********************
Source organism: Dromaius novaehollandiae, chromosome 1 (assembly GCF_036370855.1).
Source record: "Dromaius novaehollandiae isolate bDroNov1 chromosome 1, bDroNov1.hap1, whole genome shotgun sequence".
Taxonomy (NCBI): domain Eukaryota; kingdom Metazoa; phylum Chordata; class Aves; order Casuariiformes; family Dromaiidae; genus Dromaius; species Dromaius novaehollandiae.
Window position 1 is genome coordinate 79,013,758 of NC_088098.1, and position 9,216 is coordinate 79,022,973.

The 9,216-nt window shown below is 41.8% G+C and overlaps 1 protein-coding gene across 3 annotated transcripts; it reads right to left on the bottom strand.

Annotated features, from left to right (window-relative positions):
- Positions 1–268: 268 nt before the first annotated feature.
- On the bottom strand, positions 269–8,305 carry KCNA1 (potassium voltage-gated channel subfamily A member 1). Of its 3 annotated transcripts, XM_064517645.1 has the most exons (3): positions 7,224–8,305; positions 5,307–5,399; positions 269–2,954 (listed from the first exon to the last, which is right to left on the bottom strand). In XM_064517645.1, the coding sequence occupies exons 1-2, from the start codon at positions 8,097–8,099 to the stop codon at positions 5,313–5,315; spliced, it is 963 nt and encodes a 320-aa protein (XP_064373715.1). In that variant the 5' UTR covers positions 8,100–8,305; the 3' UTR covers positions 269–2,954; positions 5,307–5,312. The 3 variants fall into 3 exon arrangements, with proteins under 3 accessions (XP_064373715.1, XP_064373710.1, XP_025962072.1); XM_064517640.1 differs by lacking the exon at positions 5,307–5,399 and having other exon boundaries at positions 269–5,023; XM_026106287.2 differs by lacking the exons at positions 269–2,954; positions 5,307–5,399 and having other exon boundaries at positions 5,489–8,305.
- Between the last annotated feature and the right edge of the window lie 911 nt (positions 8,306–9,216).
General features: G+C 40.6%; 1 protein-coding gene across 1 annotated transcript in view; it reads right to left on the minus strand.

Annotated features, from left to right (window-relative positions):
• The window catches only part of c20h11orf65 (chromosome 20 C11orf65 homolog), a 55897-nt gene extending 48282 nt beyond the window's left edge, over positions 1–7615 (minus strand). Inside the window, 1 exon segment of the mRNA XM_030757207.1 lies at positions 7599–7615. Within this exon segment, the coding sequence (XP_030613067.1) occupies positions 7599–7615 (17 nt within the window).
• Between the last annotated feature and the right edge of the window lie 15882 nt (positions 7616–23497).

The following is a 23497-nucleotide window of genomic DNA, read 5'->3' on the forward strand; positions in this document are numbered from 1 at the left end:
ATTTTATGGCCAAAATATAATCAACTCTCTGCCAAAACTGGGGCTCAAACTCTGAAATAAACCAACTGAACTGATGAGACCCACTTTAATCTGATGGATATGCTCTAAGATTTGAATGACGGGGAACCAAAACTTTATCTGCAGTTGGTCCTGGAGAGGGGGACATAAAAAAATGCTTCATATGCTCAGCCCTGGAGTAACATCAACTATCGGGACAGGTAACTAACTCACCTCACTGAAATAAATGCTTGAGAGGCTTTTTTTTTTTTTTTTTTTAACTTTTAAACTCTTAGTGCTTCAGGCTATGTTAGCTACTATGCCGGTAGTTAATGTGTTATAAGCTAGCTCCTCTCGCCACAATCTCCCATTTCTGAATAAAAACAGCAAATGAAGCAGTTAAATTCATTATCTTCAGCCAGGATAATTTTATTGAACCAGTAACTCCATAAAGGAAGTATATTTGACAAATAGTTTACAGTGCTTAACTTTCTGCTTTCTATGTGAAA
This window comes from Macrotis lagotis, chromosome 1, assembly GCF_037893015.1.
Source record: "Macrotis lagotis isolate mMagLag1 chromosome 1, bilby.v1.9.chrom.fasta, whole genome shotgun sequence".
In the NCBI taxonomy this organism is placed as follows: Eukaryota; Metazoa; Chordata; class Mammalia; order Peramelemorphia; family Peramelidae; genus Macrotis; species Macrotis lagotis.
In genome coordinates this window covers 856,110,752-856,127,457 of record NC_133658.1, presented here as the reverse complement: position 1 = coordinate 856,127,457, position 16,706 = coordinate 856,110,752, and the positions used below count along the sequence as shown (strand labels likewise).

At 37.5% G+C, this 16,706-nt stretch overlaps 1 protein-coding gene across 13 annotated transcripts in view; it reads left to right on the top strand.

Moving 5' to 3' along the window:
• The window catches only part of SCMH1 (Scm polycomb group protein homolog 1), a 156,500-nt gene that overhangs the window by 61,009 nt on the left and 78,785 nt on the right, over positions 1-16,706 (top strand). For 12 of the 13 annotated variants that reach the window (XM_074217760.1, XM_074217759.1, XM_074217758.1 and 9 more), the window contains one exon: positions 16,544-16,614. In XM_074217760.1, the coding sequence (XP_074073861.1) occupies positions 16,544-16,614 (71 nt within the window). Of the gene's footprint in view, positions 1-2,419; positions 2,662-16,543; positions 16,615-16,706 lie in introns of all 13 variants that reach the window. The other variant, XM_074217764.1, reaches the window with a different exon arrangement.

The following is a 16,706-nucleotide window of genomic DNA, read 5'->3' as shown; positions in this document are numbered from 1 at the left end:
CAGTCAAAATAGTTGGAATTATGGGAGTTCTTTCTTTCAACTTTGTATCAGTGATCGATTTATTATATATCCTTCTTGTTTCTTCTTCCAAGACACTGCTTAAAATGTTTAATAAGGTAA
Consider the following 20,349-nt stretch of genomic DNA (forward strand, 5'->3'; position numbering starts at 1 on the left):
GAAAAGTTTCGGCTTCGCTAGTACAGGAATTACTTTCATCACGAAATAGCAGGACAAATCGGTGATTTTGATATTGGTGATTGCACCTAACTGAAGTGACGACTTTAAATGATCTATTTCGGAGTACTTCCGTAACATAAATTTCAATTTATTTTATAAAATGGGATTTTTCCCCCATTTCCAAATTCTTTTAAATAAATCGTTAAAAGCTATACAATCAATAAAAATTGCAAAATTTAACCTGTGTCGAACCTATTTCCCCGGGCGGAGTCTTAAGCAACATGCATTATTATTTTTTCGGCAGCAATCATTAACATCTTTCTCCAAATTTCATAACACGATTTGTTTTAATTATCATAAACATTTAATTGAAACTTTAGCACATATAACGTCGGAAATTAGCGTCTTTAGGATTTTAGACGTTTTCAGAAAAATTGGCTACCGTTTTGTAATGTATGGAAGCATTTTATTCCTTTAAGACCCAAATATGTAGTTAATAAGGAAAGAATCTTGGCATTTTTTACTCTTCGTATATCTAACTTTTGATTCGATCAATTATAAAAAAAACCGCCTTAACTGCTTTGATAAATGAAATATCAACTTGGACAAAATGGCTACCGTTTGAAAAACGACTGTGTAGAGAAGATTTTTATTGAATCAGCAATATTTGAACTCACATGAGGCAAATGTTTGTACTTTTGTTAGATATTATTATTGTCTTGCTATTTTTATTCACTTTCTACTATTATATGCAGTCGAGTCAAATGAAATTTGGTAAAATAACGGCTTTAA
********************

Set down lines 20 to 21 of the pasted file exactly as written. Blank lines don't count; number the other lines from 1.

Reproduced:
At 37.5% G+C, this 16,706-nt stretch overlaps 1 protein-coding gene across 13 annotated transcripts in view; it reads left to right on the top strand.

Moving 5' to 3' along the window: